Pepe speaks about his work as many artists do: “I didn’t choose the monos, the monos chose me. The circumstances brought us together.”
Anyone who has spent more than 72 hours in Oaxaca has seen them: the looming papier-mâché characters who twirl through the streets, leading the calendas. These giant puppets are dressed to impress and to inspire merrymaking, as novios in a wedding, in festive colours for graduations, quinceñeras, and holidays, as historical figures for Día de la Independencía, and even as a Medusa figure, Yalateca, for a religious procession.
Every morning as his neighbours sweep the sidewalks and open their shops, as they set up their taco stands and ladle out steaming cups of atole, Pepe opens his small workshop. One by one, he pulls out the giant monos and positions them along the boulevard. The monos that he made the day before are placed further down the street in a prime spot for the sun to dry their layers of glue. “I’ve tried heat lamps and fans. It just doesn’t work. I have had many apprentices but the sun is my partner.”
Pepe pulls out stacks of paper: newspapers, advertisements, discarded phone books. He also sorts through piles of scrap fabrics. “I have always been a sustainable artist.” It’s a joke told with a hearty laugh, but it is also true. Almost all of the materials he uses are recycled. The framework is made from easily replenished bamboo stalks. Buttons are made from bottle caps, earrings from painted cardboard box scraps. With layers of glue and water, paint and patience, Pepe creates his monos.
“I don’t know how many I have made. When you are happy, you aren’t keeping lists.”
Before Pepe was a mono-maker, he repaired tyres in the same space on Niños Heroes de Chapultepec. One day, over 30 years ago, he asked a mono-handler to let him take a turn dancing under the mono’s frame in a parade. “Ahorita,” he said.
“And of course, ‘ahorita’ never comes.” Pepe laughed when recalling the last song of the parade. “I was frustrated. I was angry. So I made my own mono.” Pepe had experience in the art form from making piñatas for his mother over years of parties and community events. Circumstances.
With his own mono, he was able to join any calenda he wanted. Then someone borrowed his mono and never returned it. So he made one more, then he made a pair. He rented the pair, sold another, gifted another. All of the sudden, he was a monero.
“I love monos because they are for the rich, the poor, all the same. They are for happiness and celebration and that is something we all experience.” Pepe can count the years and his memories one layer of paper and glue at a time. Even on one of the saddest nights of his life, his mother’s death, while his friends gathered at the family home, he left to deliver a mono. “It was important because it went to a boy who was autistic. I have a friend who does equine-therapy. It is amazing! Do you know it? Well, I do mono-therapy.”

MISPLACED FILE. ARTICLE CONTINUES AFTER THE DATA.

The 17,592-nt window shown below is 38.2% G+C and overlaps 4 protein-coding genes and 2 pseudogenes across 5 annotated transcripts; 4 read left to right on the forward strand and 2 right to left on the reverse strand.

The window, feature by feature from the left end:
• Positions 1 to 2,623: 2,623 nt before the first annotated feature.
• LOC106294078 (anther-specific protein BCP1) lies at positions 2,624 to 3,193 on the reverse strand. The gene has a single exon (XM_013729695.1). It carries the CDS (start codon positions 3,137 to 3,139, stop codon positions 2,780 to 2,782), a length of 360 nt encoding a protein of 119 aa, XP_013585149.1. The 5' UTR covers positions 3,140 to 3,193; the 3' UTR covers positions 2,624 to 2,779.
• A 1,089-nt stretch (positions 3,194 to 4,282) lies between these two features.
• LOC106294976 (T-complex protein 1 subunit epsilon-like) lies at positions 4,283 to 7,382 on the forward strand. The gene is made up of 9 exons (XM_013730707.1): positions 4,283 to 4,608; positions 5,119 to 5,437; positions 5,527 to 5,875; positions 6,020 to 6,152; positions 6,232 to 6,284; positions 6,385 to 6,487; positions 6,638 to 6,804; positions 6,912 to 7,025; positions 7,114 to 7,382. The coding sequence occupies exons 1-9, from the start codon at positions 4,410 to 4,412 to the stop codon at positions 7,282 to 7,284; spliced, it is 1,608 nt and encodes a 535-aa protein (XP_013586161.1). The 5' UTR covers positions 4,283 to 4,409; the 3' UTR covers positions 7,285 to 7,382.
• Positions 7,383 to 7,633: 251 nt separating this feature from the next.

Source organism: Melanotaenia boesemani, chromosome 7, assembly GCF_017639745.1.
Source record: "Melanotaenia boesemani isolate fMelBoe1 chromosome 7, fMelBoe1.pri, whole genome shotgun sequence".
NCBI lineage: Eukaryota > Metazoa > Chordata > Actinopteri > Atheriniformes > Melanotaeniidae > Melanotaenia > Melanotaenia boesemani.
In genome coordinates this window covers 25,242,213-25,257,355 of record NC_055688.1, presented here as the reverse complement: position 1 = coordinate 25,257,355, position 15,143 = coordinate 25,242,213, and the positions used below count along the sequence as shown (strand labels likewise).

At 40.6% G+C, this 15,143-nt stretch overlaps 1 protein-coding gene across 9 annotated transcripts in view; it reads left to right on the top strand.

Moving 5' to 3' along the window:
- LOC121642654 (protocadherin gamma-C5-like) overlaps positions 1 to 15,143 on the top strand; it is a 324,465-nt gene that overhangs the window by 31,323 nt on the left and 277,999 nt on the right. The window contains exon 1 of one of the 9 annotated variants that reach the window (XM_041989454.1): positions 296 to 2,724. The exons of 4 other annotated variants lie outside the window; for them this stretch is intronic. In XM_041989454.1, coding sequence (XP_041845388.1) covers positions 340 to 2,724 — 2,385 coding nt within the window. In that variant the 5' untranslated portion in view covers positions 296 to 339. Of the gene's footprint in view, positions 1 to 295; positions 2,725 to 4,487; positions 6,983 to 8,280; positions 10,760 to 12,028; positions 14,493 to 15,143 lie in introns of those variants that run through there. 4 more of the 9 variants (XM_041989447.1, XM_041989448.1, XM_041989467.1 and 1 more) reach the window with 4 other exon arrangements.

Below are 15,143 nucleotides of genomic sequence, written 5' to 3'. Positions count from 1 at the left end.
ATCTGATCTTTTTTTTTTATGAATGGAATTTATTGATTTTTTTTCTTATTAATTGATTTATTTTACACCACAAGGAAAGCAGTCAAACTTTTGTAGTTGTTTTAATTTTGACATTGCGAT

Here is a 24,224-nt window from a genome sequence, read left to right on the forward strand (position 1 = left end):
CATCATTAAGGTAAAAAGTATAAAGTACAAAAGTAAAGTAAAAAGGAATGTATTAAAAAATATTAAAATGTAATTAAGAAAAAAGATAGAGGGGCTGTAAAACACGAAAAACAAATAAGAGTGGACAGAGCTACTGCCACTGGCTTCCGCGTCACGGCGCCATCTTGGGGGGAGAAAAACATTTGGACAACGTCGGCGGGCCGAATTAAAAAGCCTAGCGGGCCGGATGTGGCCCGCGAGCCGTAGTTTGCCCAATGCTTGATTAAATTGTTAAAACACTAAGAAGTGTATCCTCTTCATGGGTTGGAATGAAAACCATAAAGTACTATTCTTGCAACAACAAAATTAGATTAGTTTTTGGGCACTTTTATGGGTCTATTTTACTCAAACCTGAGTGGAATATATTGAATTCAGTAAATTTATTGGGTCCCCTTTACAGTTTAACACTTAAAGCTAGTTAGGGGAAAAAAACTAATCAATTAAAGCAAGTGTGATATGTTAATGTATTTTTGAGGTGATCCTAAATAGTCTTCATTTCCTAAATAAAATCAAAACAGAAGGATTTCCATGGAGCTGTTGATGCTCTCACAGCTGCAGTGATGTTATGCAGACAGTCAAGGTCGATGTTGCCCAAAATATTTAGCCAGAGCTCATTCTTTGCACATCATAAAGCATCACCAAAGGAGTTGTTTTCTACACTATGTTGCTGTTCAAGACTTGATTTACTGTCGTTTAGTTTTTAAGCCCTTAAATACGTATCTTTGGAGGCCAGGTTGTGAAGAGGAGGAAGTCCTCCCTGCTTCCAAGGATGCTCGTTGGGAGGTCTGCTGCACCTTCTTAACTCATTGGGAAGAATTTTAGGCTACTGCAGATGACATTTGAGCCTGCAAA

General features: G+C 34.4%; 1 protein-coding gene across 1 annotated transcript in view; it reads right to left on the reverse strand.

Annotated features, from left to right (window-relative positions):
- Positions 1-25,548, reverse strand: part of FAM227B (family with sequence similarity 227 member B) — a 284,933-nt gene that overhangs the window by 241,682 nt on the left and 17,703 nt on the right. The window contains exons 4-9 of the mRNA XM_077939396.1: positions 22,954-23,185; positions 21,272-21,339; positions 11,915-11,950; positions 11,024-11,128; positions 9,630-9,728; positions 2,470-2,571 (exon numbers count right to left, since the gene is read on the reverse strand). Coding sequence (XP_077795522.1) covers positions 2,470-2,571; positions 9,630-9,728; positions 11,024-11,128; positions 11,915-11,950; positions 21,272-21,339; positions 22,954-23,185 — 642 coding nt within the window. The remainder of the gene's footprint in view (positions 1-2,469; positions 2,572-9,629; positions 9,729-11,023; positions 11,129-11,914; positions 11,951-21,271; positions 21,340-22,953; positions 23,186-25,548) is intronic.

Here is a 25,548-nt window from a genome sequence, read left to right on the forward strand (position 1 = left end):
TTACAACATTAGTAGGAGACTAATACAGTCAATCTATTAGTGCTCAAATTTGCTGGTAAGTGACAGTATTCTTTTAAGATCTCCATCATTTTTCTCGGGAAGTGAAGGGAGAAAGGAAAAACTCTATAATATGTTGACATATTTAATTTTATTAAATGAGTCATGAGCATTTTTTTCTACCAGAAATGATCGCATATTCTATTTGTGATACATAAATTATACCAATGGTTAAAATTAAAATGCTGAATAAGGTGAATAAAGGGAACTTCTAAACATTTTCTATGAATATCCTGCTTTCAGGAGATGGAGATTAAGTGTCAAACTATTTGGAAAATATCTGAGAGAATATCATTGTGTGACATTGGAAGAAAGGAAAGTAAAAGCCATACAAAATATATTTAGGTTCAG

Pepe has three decades of these stories. “One boy just loved the monos. He would come by… Then he was very sick. He received chemotherapy. I made him a mono and took it to the hospital. It was July. I told him, ‘We will take the mono out together in December to dance for the Virgin of Guadalupe.’ That was 21 years ago. His children love the monos now, too.”
Pepe works outside on the street. To the panadero, he shouts “Animo!” and to the tamalera, he says “save me one” every time he passes her stand, coming and going. Every few minutes a friend drives by his shop and honks their horn. Every half hour another friend shows up to sit on the bench and chat a while. He puts most of his friends to work. “Will you hold this tape here? Fold this stuffing three times. Can you find the scissors?”
For Pepe, joining the parade under a mono is “sweaty and the happiest. From the little hole, the umbilical eye, we can see everyone… They are dancing without artifice. Sometimes they can see us, they can catch our look, and they get shy. I try not to be noticed. But I notice everyone. I notice the… what is the word? Yes, the authenticity.”
Pepe continues, “It is wonderful to grow older. You get to settle into that authenticity. I am on my motorcycle – Pepe. I am walking on the street to buy a tamal – Pepe. I am with my helpers – Pepe. I am with children – Pepe. I am under a mono – Pepe.”
As Pepe has grown older, he has embraced the joy that his work brings him. He also is proud of his work and its recognition. He is quick to tell me that his monos have been displayed in the San Francisco airport, Mexico City, European museums, and are part of a permanent display in the museum at Santo Domingo in Oaxaca. “I have had three great loves in my life: the mountains, the sea, and the calenda. I am lucky to have them all in abundance.”